U.S. Postal Service workers in December warned Wyomingites that both of their large distribution centers are likely to disappear under the current postal regime, and now it looks like that is happening.
The Postal Service has issued what it calls an official Mail Processing Facility Review for the Casper Processing and Distribution Center to evaluate whether it should be downsized to a Local Processing Unit, as has been proposed for Cheyenne’s Processing and Distribution Center.
If that comes about, some of Casper’s mail processing would move to Billings, Montana, while some of Cheyenne’s moves to Denver, leaving the Cowboy State with no large distribution mail centers.
The latest notice issued by the U.S. Postal Service is part of a 10-year strategic plan to “modernize” its Delivering for America program. The plan proposes to invest $40 billion into a more effective postal system, USPS officials have said.
“This investment supports our efforts to modernize the nation’s aging and outmoded network and to achieve our goal of 95% on-time delivery across all mail products,” Beau Meyer, a division manager, told Cheyenne residents during a public forum to collect public comments about the proposed Delivering for America changes there.
If the study concludes that the “best allocation of resources” is to move some functions from Casper to Billings, the notice says it’s highly unlikely that the Casper facility would close altogether.
Instead, it would be “modernized and repurposed as a Local Processing Center, a Sorting and Delivery Center, or both. A Local Processing Center is much smaller than a Processing and Distribution Center.
Job Loss Picture
Similar to the previous notice for Cheyenne, the announcement takes care to stress that the review will neither result in the facility’s closure nor layoffs for career employees.
However, employees who work for the postal system told Cheyenne residents during a public forum in November there are substantial nuances to the Postal Service’s claims in actual practice.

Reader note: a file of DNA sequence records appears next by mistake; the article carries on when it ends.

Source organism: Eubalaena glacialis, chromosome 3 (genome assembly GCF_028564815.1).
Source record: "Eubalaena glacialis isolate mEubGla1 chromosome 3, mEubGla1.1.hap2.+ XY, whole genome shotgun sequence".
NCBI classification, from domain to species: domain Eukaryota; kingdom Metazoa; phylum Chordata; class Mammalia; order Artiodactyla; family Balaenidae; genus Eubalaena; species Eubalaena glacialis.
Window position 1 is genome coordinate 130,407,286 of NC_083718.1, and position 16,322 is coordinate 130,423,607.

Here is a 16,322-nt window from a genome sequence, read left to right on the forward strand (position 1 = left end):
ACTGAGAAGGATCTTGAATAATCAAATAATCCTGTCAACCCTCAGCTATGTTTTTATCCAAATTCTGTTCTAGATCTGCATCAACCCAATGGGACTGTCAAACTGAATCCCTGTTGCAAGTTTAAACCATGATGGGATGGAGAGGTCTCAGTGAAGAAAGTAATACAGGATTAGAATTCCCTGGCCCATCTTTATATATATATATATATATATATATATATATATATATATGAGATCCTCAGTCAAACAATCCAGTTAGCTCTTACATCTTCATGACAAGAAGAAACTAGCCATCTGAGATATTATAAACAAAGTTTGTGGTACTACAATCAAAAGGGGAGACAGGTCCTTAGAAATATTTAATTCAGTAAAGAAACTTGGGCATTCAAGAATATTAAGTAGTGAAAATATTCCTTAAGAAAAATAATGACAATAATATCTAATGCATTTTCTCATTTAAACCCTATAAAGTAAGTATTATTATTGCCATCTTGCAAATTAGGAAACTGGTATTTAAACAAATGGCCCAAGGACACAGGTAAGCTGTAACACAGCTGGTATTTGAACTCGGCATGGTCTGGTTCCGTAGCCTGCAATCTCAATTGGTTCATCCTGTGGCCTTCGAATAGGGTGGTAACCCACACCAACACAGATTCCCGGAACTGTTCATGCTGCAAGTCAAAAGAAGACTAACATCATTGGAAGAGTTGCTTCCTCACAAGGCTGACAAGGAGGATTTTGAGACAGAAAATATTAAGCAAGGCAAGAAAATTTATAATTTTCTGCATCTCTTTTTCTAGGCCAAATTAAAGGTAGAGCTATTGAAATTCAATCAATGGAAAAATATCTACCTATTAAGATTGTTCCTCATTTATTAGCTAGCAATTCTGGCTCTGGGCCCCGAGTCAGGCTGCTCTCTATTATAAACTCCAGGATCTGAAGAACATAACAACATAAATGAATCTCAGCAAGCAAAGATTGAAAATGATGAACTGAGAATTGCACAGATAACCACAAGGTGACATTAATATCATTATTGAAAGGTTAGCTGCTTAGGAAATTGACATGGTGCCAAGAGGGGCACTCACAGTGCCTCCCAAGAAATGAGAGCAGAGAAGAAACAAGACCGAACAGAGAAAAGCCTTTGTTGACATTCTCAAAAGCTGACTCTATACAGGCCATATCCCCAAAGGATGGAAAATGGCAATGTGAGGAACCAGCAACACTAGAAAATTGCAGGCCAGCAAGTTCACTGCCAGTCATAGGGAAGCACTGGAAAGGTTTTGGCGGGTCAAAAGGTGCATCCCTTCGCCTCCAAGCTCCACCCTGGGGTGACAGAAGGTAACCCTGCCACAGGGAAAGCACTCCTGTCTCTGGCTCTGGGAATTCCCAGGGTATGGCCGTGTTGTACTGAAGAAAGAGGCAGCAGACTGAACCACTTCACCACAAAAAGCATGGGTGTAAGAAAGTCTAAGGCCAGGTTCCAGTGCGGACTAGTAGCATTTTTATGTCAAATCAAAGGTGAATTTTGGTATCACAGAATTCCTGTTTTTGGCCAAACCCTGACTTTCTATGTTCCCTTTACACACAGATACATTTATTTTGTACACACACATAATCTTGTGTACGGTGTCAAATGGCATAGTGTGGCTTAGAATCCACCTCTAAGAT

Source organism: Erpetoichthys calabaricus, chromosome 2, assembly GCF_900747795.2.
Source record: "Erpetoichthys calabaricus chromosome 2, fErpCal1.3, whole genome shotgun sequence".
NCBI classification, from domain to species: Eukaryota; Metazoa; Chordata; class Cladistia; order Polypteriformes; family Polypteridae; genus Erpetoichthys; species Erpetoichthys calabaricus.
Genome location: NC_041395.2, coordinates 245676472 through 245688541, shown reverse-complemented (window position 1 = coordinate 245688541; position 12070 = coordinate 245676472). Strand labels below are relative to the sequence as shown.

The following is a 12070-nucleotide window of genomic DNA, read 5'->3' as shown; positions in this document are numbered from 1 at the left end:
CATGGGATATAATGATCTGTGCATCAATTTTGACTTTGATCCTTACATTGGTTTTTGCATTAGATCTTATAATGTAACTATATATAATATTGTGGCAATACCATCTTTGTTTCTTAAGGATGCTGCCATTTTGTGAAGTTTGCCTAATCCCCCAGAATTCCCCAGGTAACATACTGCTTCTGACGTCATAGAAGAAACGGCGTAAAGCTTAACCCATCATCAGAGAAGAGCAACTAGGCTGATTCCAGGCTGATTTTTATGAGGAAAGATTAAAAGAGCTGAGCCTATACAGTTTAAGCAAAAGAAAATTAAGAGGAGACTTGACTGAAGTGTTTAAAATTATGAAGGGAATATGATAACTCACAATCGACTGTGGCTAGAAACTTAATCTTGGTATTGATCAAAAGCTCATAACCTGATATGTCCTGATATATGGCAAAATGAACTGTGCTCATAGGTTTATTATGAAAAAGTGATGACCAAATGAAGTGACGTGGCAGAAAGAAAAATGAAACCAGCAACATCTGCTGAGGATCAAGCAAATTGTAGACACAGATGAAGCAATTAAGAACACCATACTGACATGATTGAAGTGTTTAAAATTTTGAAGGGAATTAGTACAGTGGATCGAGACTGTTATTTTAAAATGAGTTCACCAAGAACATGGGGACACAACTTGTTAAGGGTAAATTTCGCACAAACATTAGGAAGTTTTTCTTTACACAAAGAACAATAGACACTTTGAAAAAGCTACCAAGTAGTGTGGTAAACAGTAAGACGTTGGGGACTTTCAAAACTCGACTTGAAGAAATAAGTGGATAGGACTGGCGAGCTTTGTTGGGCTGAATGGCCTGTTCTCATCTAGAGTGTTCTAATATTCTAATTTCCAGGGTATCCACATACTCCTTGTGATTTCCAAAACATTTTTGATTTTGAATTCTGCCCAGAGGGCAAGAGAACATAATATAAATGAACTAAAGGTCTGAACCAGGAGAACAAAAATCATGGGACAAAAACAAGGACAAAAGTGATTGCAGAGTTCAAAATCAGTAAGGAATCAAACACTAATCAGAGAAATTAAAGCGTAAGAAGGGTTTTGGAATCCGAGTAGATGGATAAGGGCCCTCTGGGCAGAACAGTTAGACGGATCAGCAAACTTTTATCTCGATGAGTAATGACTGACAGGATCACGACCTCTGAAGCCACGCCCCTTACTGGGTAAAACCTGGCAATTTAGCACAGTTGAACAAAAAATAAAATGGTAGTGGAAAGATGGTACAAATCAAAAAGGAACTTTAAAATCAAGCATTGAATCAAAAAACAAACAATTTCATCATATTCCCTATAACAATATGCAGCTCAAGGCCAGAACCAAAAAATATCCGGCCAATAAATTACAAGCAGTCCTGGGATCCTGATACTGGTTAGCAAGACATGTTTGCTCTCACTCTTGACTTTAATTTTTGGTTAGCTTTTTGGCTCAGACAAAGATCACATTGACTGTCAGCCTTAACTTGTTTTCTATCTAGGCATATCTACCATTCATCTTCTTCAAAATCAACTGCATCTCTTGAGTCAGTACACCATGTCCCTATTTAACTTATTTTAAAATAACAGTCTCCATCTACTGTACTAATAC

Ricci Roberts, who is branch president of the Cheyenne mail handling unit, has been tracking the rollout of Delivering for America in other areas, like Provo, Utah.
“Their numbers have been kind of following (Cheyenne’s),” she said at the time, pointing out that language for both Cheyenne and Provo are essentially interchangeable, “cut and paste,” from one document to the next.
Cheyenne’s study ultimately estimated the loss of four “craft” employees once it was complete.
But what exactly is a craft employee?
Roberts told Cowboy State Daily that in Provo, she found the “craft” employee loss was estimated at eight, but Provo had actually “excessed” 51 people.
“They were able to relocate 43 of them,” Roberts said. “So, the 51 minus 43 is eight, and so that’s where they came up with that number.”
Cheyenne’s estimated “craft” employee loss started out at four, but was updated during its public forum to seven.
Casper’s estimate of lost “craft” employees isn’t likely to be known until after the study is complete.
On A Fast Track
Cheyenne’s study notice was posted Nov. 8. It’s notice of public hearing to share study results and collect comments was held just 13 days later on Nov. 21.
The initial findings, meanwhile, were posted eight days later on Nov. 29.
That’s less than a month from the study notice to initial findings, suggesting changes involving the Cowboy State’s mail processing are all on a fast-track.
Whether the Casper timeline will be just as rapid is unclear at this point. The notice says public comments will be taken through Survey Monkey, but doesn’t say what the deadline for comments is.
A U.S. Postal Service representative told Cowboy State Daily it would seek an answer as to the deadline for comments as the study begins.
One notable difference between the Casper study announcement and Cheyenne’s study notice is that Casper’s is notably longer — a page and a half versus a half page for Cheyenne’s notice to proceed — and goes into more detail explaining what will happen if the conclusion is that Casper’s mail processing functions should move.
“While it may be determined that moving some mail processing operations from the Casper P&DC is a good business decision, it is highly likely under those circumstances that the Casper facility will be modernized and repurposed as a Local Processing Center, a Sorting & Delivery Center, or both,” the notice states.
That will depend on what is most consistent with the “broader network redesign outlined in the DFA Plan,” the notice goes on to state. “Any such repurposing will result in a revitalized, modernized and upgraded facility with improved employee amenities and a better working environment.”
All of the verbiage may have a familiar ring to those in Cheyenne. It’s very similar to what postal officials have used in explaining the initial study results for Cheyenne.
If the Casper public input meeting is analogous to Cheyenne’s, the forum will mainly be a chance for local residents to say what they think about the study and its conclusions.
It won’t offer many answers to questions. To date, no public forums have been set in Wyoming that focus on providing answers to public questions about the plan for the Cowboy State.
Renée Jean can be reached at Renee@CowboyStateDaily.com.